Skip to content
Building a Marketing Budget

Building a Marketing Budget

By Ellen Fruchtman, President Yes, it’s the end of February, and for those planners out there, you should already have your 2019 budget finalized. But, I have a sneaky suspicion many of you are still going by the seat of your pants with zero strategies and no rhyme or reason as to what you should do and why. For those of you, perhaps this will help you get that ball rolling. It’s sort of like an old pinball machine. The path that silver ball may take can make the difference between a high-scoring game or “game over”. And, today, the stakes couldn’t be higher. Follow these basic rules and the odds can be tilted in your favor.

Rule #1: Define your marketing goals

Beyond being profitable (isn’t that every business owner’s goal?), you need to think about the weaknesses you are facing as a company and where you want to build the additional business. For example, your first-time engagement ring business may be hovering at 20-25%. If you want to increase that number to 35%, then marketing bridal is a goal. Do you have an issue with aging inventory? Then having some sort of marketing mechanism to help you reduce inventory is another goal. You get the picture. To be effective, however, I suggest you not try to have a list of 20 goals. I would suggest you make a list of no more than 4-6 and you list those in order of importance. You may only have the dollars to effectively work on 2. And, that’s okay.

Rule #2: Determine your annual budget

I can’t tell you how many retailers tell us they have no idea what to spend. The general rule of thumb: 5% - 8% of gross sales. Now how do you determine if you’re 5% or 8%? That is all dependent on several parameters. Are you in a competitive market? Are you in an expensive market? Are you relatively new? Are you looking to change perceptions? Are you in a high or low traffic area? All of these need to weigh into that decision. We like to keep our clients around 6% on average. So, I would start with that number. If you don’t have the dollars, then you simply need to temper expectations or choose 1-2 goals you want to achieve that year. The bottom line is, whatever you do, you need to do it well. Push one category forward. Become more profitable and the dollars can be invested in tackling then next goal(s) in 2020.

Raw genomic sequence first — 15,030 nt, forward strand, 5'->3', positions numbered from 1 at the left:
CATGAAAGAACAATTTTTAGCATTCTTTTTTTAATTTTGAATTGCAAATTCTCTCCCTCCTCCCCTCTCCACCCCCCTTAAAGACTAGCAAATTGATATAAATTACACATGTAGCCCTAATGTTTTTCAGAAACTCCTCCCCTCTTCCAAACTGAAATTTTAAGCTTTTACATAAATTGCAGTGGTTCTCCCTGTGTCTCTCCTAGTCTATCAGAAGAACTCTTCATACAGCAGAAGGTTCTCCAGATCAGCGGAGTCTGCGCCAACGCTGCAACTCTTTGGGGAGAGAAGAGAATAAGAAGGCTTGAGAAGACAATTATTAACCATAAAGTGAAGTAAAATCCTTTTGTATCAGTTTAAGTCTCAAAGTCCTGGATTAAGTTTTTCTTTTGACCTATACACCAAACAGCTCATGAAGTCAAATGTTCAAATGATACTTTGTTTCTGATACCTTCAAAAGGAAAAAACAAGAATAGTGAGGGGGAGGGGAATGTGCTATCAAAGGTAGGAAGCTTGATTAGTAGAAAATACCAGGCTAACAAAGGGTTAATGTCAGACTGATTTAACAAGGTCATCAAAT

Rule #3: Review your monthly sales numbers

Take your previous 4 years and create a spreadsheet of your sales for each month. Create a column that shows you the average sale each month for those last 4 years. Make a note of anomalies. For example, did you sell a $100,000 ring one month one year? That will skew the numbers. Then assign a percentage to each month based on those averages. For example, January may only represent 7% of your sales for the year. June may represent 16%. Those percentages should probably look close to how you are allocating the dollars each month. Now, this part is a little tricky when it comes to Bridal. Because we know that customer is in the funnel searching around for approximately 4 months prior to the purchase. So, if bridal is important to you, and you are allocating 50% of your budget to market to this segment, you will want to remain as consistent as you can be each and every month. The notion you should only market during Valentine’s Day, Mother’s Day and the Holidays must go out the window. It’s completely archaic. There’s an opportunity to sell each and every day of each and every month. Should your dollars be pumped up a little for the holidays? Yes. But, it’s our theory they remain as consistent as they can be.

Rule #4: Consider your marketing channel options